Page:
Hundreds gather for anti-corruption protest in downtown Montreal

The idea for Saturday’s protest came from Patrick Poirier when the local historian noticed on Twitter that anger was building over the corruption allegations which surfaced in a leaked report.

Hundreds of people gathered in front of Premier Jean Charest’s office in downtown Montreal on Sept. 24 to protest loudly but peacefully against allegations of corruption in the construction industry. Similar protests occurred in Quebec City and in Sherbrooke.
Over the last 18 months, a pall has hung over Charest’s government as allegations of corruption have swirled around both the government and the industry. While Charest has pledged to investigate, he has refused to launch a public inquiry. Last November, Charest narrowly defeated a non-confidence vote over his refusal to hold a public inquiry.
Saturday’s event was billed as a non-partisan citizen’s protest to kick off “le mouvement du 24 septembre.” The idea for the protest came from local historian Patrick Poirier, who noticed on Twitter that anger was building over the corruption allegations.
“The first thing you can do as a citizen is speak, and the place to do that is the street,” he said in French. “We’re going to plan a protest, and we’ll see what happens. I’m very happy with the results. People have things to say. We had to come together to express our discontent.”
Organizers asked that politicians refrain from addressing the crowd, though a few did attend, like former Parti Québecois MNAs Louise Beaudoin and Pierre Curzi and sole Québec Solidaire MNA Amir Khadir. Labour organization CSN was also present, and put out a statement supporting the event.
Poirier, along with friend Claudine Simon (neither are members of any political parties) organized the rally through Twitter and Facebook with the help of volunteers and community groups. To prove the non-partisan nature of the event, Poirier held up his bill for the stage he was standing on to show the crowd. The total: $159.50.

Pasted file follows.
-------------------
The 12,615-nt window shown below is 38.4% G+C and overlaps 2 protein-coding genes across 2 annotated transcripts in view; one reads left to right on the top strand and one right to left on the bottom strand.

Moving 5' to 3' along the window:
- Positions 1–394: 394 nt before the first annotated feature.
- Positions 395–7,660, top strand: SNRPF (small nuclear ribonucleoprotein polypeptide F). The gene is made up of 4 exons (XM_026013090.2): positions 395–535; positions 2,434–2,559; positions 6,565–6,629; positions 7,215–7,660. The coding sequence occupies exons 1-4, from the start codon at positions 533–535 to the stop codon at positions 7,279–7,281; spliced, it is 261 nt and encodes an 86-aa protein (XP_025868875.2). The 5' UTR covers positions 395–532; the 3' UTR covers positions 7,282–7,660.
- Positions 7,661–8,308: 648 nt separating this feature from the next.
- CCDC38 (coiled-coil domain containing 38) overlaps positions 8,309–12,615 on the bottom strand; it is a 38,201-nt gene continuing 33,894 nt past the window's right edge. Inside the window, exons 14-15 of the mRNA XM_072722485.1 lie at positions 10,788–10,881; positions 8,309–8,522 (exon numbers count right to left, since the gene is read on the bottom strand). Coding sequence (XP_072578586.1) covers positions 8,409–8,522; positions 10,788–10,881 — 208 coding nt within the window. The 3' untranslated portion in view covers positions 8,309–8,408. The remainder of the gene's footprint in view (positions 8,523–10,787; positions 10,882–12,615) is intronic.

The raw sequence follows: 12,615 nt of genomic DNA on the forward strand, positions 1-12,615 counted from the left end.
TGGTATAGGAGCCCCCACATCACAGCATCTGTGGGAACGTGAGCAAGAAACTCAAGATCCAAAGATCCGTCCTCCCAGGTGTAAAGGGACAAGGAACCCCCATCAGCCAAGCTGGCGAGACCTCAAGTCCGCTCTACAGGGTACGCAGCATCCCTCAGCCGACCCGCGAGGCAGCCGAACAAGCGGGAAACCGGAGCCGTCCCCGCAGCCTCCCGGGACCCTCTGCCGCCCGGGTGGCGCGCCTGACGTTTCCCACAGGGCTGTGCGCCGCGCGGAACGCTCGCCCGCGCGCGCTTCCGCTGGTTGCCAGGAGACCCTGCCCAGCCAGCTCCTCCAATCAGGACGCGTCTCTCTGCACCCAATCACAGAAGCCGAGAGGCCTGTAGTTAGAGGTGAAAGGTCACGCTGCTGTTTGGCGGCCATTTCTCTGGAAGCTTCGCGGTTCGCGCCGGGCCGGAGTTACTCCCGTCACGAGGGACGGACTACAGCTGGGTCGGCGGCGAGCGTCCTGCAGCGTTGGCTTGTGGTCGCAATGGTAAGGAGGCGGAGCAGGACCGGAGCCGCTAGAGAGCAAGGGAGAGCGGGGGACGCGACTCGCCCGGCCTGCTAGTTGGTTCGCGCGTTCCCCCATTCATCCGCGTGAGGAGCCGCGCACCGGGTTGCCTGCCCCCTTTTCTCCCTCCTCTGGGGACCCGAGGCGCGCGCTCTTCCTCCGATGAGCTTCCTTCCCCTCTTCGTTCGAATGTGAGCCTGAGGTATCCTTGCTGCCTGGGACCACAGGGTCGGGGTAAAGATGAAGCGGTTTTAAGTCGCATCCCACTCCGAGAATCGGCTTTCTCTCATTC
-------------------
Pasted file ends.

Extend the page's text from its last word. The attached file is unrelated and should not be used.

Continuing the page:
A call was made for people to contribute to the costs, and members of the crowd came forward to tip money into a hat on the stage. Poirier said any money left over from the contributions would be put towards supporting future rallies.
Le mouvement du 24 septembre will continue, added Poirier, though they do not have specific plans yet. He thinks the cause will pick up momentum: “People should bring a friend, and that’s how the movement will grow.”
Many of the protesters expressed frustration over perceived corruption in the provincial government.
Richard Labrie, a geography student at Université de Montréal and member of Québec Solidaire, called the allegations “scandalous” especially as the government is raising tuition fees for university students. “After they come to us saying they have no money for education… well, we know where they’re taking it from.”
Recent graduate Tommy Collin said he considered attending the protest part of his duty as a citizen. “Charest is a big part of the problem,” he said, adding that he hoped the protest would send a clear message to the premier.
Protester Sol Denot propped up a sign that read in French “Power to the people: out with the Liberal mafia.” She said that she felt the government was not listening to people’s concerns.
The protest comes shortly after a report was leaked to the media last week; within it, investigators revealed they had found evidence of widespread collusion and corruption that implicated the construction industry, organized crime and public bureaucracy.
Jacques Duchesneau, a former Montreal police chief and head of the anti-corruption squad that produced the report, spoke publicly after the leak. He also appeared Sunday night as a guest on the popular Radio-Canada talk show Tout le monde en parle, revealing that he had been a victim of intimidation since taking on the position.
A Léger Marketing report released after the leak said that 75 per cent of Quebecers want to see a public inquiry into the allegations.


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